Let’s start with qualitative data.  This is the data collected from your team members about how they think the customer is doing based on their interaction (or lack thereof) with the customer.  What does your current qualitative health score look like?  The complexity of this score often depends on the background of the team member who implemented it.  Sometimes it’s a single data point: Customer Health.  Other times there are multiple facets: Risk, Engagement, Value.  We’ve even seen a customer who had broken down customer health into five different health indicators over three different levels of customer persona (buyer, champion, day-to-day).  Needless to say, this health score though comprehensive, was difficult to complete and even more harrowing to maintain.

We have also come across elaborate scoring systems such as 0-100 or other numeric scales (0-6 was used in one system, outlined below).  The problem with these systems has to do with how they are understood by the person entering the number (your customer team member) and how that differs from the understanding of the person interpreting the number.

  • Is this customer an 88, or are they a 72?  
  • What does it mean when you say one customer is a 91 and another customer is a 92?  Are they the same? Is there a real reason for the single point difference?  
  • If I have entered a customer as 33 because they are at extreme risk, but my colleague also entered their customer at 33 because they are just worried about their customer and only rate extreme risk as 10 or below, how do we prioritize these customers?  

The amount of granularity allows for too much confusion. Similarly, if you scale it back to 0-6, how do you define these numbers?  

  • 0 = no relationship
  • 1 = bad
  • 2 = stressed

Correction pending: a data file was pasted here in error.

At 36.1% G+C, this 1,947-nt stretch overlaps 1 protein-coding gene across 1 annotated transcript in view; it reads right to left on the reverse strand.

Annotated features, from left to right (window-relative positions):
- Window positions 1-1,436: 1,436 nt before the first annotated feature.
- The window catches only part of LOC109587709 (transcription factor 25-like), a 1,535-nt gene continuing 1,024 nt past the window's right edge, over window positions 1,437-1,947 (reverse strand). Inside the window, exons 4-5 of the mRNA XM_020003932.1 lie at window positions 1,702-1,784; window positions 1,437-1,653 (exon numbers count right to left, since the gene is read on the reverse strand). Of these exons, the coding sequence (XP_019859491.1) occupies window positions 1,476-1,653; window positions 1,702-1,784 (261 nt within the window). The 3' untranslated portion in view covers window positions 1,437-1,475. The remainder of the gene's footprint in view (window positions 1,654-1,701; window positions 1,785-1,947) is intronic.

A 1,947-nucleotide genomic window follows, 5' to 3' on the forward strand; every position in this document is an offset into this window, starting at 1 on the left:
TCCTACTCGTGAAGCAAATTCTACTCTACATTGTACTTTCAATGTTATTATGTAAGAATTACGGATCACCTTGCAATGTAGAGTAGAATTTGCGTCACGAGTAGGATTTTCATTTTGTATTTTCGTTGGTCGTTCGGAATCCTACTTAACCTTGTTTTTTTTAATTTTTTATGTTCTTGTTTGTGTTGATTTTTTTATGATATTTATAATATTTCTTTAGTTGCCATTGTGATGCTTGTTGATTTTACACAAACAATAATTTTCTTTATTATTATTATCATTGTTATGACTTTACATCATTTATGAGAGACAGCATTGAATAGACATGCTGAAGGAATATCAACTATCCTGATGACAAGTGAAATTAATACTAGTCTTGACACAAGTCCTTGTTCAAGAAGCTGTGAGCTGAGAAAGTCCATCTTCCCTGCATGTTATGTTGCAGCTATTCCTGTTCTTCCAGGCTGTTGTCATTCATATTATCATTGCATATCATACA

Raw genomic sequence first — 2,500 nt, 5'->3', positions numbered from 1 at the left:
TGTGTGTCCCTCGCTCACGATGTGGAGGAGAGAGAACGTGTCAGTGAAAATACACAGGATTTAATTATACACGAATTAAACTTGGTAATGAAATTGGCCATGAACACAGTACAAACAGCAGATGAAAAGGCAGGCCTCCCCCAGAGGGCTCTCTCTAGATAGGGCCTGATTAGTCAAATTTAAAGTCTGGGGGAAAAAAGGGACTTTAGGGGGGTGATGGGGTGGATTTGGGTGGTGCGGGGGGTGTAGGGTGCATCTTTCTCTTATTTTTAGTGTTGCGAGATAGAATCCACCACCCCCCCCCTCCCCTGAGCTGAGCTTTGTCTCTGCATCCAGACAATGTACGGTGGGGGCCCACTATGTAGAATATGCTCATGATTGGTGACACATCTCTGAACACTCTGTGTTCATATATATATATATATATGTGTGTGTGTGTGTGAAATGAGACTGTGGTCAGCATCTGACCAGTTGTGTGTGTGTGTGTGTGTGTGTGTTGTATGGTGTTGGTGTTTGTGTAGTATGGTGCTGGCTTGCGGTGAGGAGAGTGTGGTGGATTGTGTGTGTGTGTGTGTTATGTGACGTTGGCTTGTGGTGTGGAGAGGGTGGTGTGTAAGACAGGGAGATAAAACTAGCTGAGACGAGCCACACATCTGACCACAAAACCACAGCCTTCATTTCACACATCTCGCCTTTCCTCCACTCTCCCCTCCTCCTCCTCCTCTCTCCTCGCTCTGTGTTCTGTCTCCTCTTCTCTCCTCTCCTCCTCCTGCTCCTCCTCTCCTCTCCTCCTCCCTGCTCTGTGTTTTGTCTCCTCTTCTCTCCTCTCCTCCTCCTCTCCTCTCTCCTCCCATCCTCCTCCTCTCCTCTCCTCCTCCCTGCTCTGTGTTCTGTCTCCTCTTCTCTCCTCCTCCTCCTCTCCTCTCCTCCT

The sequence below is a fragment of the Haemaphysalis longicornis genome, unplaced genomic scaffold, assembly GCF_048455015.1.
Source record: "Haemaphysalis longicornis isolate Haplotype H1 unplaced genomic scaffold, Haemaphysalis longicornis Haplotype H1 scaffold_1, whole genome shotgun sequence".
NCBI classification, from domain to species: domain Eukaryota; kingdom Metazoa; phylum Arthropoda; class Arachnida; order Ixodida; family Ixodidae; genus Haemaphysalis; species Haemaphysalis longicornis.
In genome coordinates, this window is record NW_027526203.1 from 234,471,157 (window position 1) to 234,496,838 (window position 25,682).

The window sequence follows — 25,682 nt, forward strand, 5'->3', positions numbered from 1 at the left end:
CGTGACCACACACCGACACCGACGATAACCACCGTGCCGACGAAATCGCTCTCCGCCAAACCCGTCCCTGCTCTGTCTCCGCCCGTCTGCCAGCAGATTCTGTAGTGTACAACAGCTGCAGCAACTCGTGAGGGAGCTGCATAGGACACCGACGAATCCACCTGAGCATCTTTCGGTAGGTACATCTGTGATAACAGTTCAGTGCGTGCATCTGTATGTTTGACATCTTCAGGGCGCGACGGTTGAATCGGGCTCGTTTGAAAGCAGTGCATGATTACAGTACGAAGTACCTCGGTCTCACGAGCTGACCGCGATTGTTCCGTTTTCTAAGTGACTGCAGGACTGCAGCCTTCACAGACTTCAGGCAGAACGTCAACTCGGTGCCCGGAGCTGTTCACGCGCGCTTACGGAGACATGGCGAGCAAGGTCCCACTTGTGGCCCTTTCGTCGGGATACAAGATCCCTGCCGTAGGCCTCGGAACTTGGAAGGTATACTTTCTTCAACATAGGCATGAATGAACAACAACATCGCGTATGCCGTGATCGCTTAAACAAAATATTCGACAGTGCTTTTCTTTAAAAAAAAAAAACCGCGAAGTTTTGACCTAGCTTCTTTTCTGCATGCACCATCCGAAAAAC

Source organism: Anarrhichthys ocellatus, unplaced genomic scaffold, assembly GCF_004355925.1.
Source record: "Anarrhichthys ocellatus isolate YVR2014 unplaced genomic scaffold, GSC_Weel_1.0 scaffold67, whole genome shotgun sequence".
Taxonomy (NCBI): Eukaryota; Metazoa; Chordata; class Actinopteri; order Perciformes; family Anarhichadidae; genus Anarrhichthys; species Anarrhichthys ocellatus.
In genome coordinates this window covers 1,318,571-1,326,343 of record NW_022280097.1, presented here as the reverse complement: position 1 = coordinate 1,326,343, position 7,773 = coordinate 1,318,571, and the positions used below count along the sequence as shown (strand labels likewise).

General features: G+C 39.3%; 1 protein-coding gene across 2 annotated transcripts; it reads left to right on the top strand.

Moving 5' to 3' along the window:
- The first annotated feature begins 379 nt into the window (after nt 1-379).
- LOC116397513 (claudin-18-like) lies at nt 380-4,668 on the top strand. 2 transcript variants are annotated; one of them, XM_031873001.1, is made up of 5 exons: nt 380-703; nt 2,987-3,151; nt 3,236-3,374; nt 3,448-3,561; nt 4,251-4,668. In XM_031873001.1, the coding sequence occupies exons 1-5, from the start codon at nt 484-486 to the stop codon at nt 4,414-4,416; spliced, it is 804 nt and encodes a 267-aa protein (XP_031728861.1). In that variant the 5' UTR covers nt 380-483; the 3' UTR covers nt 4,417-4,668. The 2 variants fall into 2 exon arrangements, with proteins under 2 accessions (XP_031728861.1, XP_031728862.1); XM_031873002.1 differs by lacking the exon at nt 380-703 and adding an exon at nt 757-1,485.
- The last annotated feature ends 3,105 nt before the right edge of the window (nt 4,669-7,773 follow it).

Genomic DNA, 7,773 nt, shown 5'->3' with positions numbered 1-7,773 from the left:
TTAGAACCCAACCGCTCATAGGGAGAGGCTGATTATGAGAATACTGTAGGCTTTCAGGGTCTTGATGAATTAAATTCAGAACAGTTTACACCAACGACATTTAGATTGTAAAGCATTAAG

• 3 = fair
  • 4 = good
  • 5 = happy
  • 6 = excellent

Which leads to further questions:

  • What’s the difference between “stressed” and “bad” or “stressed” and “fair”?  
  • What qualifies a customer as “happy” versus “excellent” or “good”?  

Health scores with too much gradient or too much ambiguity in their definition means your quality of data will be poor and the variation between team member interpretation when scoring will be high.

Generally, we recommend keeping the score simple and easy to understand, like Red / Yellow / Green.  

  • Red means stop (high risk)
  • Yellow means caution (needs improvement)
  • Green means go (great health)

If you feel that more granularity is necessary, add a letter grade: A, B, C, D, F as used in most US grade school scoring systems.  

  • A = Excellent (everything is perfect)
  • B = Good (room for improvement, but generally very good)
  • C = Average / Warning (should improve, customer is not achieving full potential)
  • D = Risk (unhappy, low value)
  • F = Failure / Will Churn (red alert!).  

For easy visual interpretation, we recommend associating these letters with colors (A&B = green // C = yellow // D&F = red), since this makes the score easier to read at a glance and simplifies the concept back into RYG.  Notice, we didn’t assign five colors, only three.

We also recommend using three points of data for qualitative health: risk, value and engagement.  This way you can allow your team members a little bit of nuance with their health score.  If a customer is getting great value from your product but they constantly cancel calls with your customer team members, they may get a “green / A” score for value and a “red / D” score for engagement.  We also recommend providing the team with a health score matrix for qualitative health (see below) to define clearly how they should use each color / letter score for each data point.